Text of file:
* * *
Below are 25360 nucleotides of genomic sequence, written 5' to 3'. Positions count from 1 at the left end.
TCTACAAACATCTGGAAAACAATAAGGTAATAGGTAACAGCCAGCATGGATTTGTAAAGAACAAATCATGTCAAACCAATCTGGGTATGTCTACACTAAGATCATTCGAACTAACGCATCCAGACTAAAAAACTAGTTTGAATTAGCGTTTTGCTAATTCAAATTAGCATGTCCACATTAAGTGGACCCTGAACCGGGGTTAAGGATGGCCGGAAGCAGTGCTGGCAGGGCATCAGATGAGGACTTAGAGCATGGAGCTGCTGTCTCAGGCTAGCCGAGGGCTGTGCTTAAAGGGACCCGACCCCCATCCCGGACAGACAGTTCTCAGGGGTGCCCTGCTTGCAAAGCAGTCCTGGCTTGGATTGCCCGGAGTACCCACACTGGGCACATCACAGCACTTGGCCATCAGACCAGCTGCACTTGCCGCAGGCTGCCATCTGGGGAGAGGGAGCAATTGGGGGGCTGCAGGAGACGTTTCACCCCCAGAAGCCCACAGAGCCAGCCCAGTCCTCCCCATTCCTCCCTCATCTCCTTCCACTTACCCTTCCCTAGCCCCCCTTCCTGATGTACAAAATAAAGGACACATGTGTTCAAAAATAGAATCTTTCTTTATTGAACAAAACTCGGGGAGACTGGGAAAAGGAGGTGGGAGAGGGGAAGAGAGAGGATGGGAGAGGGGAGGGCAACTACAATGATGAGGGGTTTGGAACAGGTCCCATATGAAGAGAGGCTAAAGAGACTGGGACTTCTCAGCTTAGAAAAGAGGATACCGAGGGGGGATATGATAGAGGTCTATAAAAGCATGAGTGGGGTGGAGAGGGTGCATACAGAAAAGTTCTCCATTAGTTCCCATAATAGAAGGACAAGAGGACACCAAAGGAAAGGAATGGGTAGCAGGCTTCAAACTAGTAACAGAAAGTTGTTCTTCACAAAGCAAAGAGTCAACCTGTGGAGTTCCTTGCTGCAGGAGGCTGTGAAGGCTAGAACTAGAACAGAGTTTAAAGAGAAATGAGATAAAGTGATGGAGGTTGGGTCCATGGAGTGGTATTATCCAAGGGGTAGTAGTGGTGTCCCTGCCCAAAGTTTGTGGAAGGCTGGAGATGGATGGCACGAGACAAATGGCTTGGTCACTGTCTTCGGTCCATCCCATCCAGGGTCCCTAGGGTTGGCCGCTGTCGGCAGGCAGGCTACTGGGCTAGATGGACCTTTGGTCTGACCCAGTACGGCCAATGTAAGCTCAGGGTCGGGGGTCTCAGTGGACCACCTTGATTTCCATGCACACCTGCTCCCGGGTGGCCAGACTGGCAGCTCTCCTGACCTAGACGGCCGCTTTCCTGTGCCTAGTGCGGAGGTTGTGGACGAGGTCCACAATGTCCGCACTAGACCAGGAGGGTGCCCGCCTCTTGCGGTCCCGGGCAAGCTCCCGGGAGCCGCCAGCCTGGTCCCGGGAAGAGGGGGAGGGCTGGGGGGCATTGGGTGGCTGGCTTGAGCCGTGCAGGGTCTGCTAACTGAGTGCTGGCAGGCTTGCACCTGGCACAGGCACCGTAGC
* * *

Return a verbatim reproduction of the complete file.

Below are 25360 nucleotides of genomic sequence, written 5' to 3'. Positions count from 1 at the left end.
TCTACAAACATCTGGAAAACAATAAGGTAATAGGTAACAGCCAGCATGGATTTGTAAAGAACAAATCATGTCAAACCAATCTGGGTATGTCTACACTAAGATCATTCGAACTAACGCATCCAGACTAAAAAACTAGTTTGAATTAGCGTTTTGCTAATTCAAATTAGCATGTCCACATTAAGTGGACCCTGAACCGGGGTTAAGGATGGCCGGAAGCAGTGCTGGCAGGGCATCAGATGAGGACTTAGAGCATGGAGCTGCTGTCTCAGGCTAGCCGAGGGCTGTGCTTAAAGGGACCCGACCCCCATCCCGGACAGACAGTTCTCAGGGGTGCCCTGCTTGCAAAGCAGTCCTGGCTTGGATTGCCCGGAGTACCCACACTGGGCACATCACAGCACTTGGCCATCAGACCAGCTGCACTTGCCGCAGGCTGCCATCTGGGGAGAGGGAGCAATTGGGGGGCTGCAGGAGACGTTTCACCCCCAGAAGCCCACAGAGCCAGCCCAGTCCTCCCCATTCCTCCCTCATCTCCTTCCACTTACCCTTCCCTAGCCCCCCTTCCTGATGTACAAAATAAAGGACACATGTGTTCAAAAATAGAATCTTTCTTTATTGAACAAAACTCGGGGAGACTGGGAAAAGGAGGTGGGAGAGGGGAAGAGAGAGGATGGGAGAGGGGAGGGCAACTACAATGATGAGGGGTTTGGAACAGGTCCCATATGAAGAGAGGCTAAAGAGACTGGGACTTCTCAGCTTAGAAAAGAGGATACCGAGGGGGGATATGATAGAGGTCTATAAAAGCATGAGTGGGGTGGAGAGGGTGCATACAGAAAAGTTCTCCATTAGTTCCCATAATAGAAGGACAAGAGGACACCAAAGGAAAGGAATGGGTAGCAGGCTTCAAACTAGTAACAGAAAGTTGTTCTTCACAAAGCAAAGAGTCAACCTGTGGAGTTCCTTGCTGCAGGAGGCTGTGAAGGCTAGAACTAGAACAGAGTTTAAAGAGAAATGAGATAAAGTGATGGAGGTTGGGTCCATGGAGTGGTATTATCCAAGGGGTAGTAGTGGTGTCCCTGCCCAAAGTTTGTGGAAGGCTGGAGATGGATGGCACGAGACAAATGGCTTGGTCACTGTCTTCGGTCCATCCCATCCAGGGTCCCTAGGGTTGGCCGCTGTCGGCAGGCAGGCTACTGGGCTAGATGGACCTTTGGTCTGACCCAGTACGGCCAATGTAAGCTCAGGGTCGGGGGTCTCAGTGGACCACCTTGATTTCCATGCACACCTGCTCCCGGGTGGCCAGACTGGCAGCTCTCCTGACCTAGACGGCCGCTTTCCTGTGCCTAGTGCGGAGGTTGTGGACGAGGTCCACAATGTCCGCACTAGACCAGGAGGGTGCCCGCCTCTTGCGGTCCCGGGCAAGCTCCCGGGAGCCGCCAGCCTGGTCCCGGGAAGAGGGGGAGGGCTGGGGGGCATTGGGTGGCTGGCTTGAGCCGTGCAGGGTCTGCTAACTGAGTGCTGGCAGGCTTGCACCTGGCACAGGCACCGTAGC